FLEETS must overcome the sector’s uncertainty about the pricing and charging of EVs if they are to adopt zero-emission vehicles – A 360 Media Group survey has found.
Writing in Cox Automotive’s latest quarterly insight, AutoFocus, Co-Founder of 360 Media Group Ian Richardson said there had been, generally speaking, ‘impressive’ uptake in EV sales over the past three years but stressed that concerns about affordability and charging infrastructure show no sign of abating.
Looking at factors that will influence greater adoption of EVs before the 2030 ban on sales of new petrol and diesel vehicles, The Fleet Outlook Report reveals how sustainability has become a crucial consideration for UK fleets. 400 UK fleet interviews were carried out for the report in Q1 2023. The interviews collated buyer opinions on their plans, goals, and future requirements.
Philip Nothard, Cox Automotive’s Insight and Strategy Director said: “Fleets continue to lead the way in the decarbonisation of road transport. It’s no surprise that many are concerned about charging infrastructure. On the part of the government and OEMs, much more needs to be done to educate them and move more fleets further along the path to EV adoption.”
Growing confidence in vehicle supply chain
The report’s key findings include that Electric LCVs now make up 7% of all new registrations, while the SMMT’s latest estimate says that figure will rise to 7.3% by the end of 2023.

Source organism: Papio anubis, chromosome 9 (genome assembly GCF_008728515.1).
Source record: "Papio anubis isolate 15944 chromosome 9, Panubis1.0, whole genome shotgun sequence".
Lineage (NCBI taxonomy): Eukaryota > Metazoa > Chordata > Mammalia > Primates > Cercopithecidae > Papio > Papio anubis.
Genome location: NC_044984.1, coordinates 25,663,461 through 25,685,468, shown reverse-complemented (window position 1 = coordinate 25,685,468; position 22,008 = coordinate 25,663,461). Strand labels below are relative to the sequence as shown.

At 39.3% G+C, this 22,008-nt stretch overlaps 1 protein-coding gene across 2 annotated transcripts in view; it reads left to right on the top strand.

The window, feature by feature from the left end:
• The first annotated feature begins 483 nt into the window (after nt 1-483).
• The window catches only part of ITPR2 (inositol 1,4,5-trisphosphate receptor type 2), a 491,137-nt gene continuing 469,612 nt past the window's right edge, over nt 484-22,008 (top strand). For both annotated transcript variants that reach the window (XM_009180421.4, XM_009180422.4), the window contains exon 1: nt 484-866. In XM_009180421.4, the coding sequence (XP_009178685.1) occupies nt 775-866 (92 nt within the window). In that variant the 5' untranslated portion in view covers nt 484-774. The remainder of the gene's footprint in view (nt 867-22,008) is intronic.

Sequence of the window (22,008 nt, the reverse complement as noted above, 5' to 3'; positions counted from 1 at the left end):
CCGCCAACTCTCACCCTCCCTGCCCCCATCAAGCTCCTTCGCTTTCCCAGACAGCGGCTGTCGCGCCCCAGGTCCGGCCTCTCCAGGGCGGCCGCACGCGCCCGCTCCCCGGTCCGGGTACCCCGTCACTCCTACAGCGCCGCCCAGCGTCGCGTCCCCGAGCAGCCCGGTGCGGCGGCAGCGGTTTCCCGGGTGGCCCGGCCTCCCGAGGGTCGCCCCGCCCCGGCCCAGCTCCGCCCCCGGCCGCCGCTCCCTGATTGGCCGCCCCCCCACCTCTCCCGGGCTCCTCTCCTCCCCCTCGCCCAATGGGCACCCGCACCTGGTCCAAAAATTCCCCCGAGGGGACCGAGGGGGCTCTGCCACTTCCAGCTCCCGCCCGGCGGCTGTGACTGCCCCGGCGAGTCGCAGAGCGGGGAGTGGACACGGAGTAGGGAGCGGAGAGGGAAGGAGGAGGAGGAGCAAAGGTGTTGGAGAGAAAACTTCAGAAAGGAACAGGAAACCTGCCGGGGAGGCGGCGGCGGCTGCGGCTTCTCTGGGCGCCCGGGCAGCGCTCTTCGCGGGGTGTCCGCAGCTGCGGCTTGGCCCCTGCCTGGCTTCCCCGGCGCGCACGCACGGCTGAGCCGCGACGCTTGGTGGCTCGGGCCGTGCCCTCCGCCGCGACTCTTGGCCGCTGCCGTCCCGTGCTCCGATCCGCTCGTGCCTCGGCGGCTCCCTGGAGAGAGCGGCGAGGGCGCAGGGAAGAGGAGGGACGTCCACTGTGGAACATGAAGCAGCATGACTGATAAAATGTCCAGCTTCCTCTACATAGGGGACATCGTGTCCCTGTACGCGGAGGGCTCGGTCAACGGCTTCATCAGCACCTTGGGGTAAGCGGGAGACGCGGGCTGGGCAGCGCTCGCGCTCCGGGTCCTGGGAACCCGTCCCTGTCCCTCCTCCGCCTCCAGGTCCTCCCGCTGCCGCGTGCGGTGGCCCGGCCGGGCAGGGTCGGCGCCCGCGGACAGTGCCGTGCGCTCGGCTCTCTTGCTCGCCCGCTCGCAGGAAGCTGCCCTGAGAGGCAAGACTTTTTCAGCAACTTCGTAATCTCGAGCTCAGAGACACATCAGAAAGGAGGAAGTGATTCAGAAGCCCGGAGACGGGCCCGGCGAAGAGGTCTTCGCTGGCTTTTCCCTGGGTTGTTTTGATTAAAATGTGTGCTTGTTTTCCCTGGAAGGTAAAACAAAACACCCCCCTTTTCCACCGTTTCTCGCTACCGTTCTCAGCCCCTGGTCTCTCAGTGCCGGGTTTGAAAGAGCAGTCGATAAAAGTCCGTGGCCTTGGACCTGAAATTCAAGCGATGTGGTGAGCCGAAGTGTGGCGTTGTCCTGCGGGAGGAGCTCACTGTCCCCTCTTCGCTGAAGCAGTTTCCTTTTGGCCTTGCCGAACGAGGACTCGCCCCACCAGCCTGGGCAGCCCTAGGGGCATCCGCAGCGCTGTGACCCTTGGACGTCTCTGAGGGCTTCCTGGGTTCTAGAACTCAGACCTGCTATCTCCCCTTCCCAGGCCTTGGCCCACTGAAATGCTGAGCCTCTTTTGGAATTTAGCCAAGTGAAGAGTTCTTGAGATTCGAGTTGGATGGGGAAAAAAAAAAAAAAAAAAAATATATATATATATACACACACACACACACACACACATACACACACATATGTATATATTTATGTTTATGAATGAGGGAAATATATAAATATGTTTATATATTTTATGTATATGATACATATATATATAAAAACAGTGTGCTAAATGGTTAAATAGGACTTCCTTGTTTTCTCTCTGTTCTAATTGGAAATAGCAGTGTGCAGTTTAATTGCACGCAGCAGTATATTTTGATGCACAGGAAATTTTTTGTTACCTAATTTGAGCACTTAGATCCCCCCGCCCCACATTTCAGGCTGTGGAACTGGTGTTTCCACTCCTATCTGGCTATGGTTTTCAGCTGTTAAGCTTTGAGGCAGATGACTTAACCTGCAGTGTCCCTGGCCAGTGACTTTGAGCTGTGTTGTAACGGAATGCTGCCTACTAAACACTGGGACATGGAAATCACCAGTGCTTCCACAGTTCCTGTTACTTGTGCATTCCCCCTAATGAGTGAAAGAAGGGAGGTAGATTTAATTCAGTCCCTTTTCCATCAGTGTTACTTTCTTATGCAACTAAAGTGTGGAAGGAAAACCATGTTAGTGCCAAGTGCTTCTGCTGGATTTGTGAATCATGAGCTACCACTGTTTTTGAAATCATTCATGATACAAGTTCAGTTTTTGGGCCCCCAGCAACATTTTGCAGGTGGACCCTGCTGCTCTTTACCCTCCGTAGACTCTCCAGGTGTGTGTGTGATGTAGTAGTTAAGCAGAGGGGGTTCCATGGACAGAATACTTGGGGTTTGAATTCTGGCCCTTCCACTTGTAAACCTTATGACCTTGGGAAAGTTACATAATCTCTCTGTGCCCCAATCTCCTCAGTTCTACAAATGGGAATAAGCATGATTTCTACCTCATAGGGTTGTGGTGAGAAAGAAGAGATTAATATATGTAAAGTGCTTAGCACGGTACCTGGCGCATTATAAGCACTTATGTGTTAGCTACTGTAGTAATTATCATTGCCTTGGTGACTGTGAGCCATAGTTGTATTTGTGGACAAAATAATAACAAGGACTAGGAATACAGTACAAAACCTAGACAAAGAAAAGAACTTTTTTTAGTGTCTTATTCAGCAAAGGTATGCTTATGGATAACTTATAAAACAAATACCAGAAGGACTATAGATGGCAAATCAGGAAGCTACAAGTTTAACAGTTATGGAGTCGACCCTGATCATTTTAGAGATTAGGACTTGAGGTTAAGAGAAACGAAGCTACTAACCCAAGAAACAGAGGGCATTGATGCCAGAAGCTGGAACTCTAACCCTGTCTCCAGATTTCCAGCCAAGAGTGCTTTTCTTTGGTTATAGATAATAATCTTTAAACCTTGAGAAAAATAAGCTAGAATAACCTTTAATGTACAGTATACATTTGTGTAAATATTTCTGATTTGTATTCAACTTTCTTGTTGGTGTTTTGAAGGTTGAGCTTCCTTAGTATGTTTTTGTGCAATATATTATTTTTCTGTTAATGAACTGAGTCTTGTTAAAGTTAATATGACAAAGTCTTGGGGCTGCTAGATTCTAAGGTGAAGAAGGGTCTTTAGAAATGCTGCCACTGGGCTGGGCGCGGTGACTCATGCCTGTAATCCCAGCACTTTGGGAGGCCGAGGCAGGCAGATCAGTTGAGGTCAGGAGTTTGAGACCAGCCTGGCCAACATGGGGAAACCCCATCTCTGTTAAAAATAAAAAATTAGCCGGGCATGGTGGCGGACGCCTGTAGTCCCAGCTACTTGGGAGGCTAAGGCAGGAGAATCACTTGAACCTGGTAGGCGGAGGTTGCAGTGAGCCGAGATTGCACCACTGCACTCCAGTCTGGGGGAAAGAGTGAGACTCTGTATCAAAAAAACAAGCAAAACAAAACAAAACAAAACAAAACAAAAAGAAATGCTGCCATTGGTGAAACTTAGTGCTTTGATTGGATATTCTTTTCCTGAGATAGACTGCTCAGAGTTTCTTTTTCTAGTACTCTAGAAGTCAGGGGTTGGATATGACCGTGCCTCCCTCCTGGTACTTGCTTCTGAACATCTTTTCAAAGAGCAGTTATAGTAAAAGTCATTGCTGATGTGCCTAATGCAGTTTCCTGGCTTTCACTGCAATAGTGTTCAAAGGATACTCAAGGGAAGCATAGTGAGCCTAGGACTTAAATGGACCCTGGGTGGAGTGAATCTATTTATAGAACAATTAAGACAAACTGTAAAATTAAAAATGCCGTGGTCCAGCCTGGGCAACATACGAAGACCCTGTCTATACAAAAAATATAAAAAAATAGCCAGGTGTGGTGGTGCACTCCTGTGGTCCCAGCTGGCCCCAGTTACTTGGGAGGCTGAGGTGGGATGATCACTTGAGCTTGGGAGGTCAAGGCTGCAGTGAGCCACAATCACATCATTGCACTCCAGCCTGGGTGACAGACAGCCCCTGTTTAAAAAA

The report also says that confidence in the vehicle supply chain returning to normality is encouraging, with 48% of fleets expecting to see an improvement in the coming year.
Furthermore, with a UK van market exceeding four million vehicles, almost half ofbusinesses (49%) are confident that the number of LCVs they operate will increase in the next 12 months.
Biggest van issues
The most significant issues for van fleet decision-makers, according to the report, are the planning, implementing, and charging of EVs. That said, 22% of those asked said they plan to add electric vans to their fleet in the next 12 months.
Two further concerns identified in the report are cost and charging. 71% of van fleets plan to invest in depot charge points in 2023. This number has remained consistent for three years, with ownership of premises, cost and driver resistance cited as investment barriers.
Ian Richardson said: “Fleets have conceded that they must do more to engage with van drivers and find adequate charging options. With 30% of fleets not intending to invest in workplace charging, the driver requires a local charging solution. 40% of drivers cannot or will not charge at home, which makes working with local authorities to access reliably safe charging paramount.”
With just 51% of fleets adopting the Total Cost of Ownership (TCO) model for vehicle purchasing, the hard yards for EV adoption are up ahead as fleets need help to justify higher list prices, according to Ian.
Economic uncertainty has impacted fleet plans for acquiring vehicles, with 65% of fleets admitting to delaying their plans to transition to electric vans due to the energy crisis.
Philip Nothard said: “The report’s findings are very encouraging for anyone eager to see greater EV adoption. The new entrants, in terms of EV brands, that are soon set to make a footprint in the UK market should help make decisions about scaling up easier for fleets.”
The question of cars
The report found that fleets predict that a little more than a fifth (23%) of their new car orders will be electric. However, 59% of fleets offer electric cars on their fleet choice list. The option to trade up is available in half of all fleets surveyed.
EVs are popular as a talent retention tool, with 48% of fleets being “very likely” to introduce Salary Sacrifice Schemes in the future. This is good news for employees interested in a new car; the challenge now is to scale buy-in. 47% of fleets are “very likely” to introduce EV car subscriptions in the future.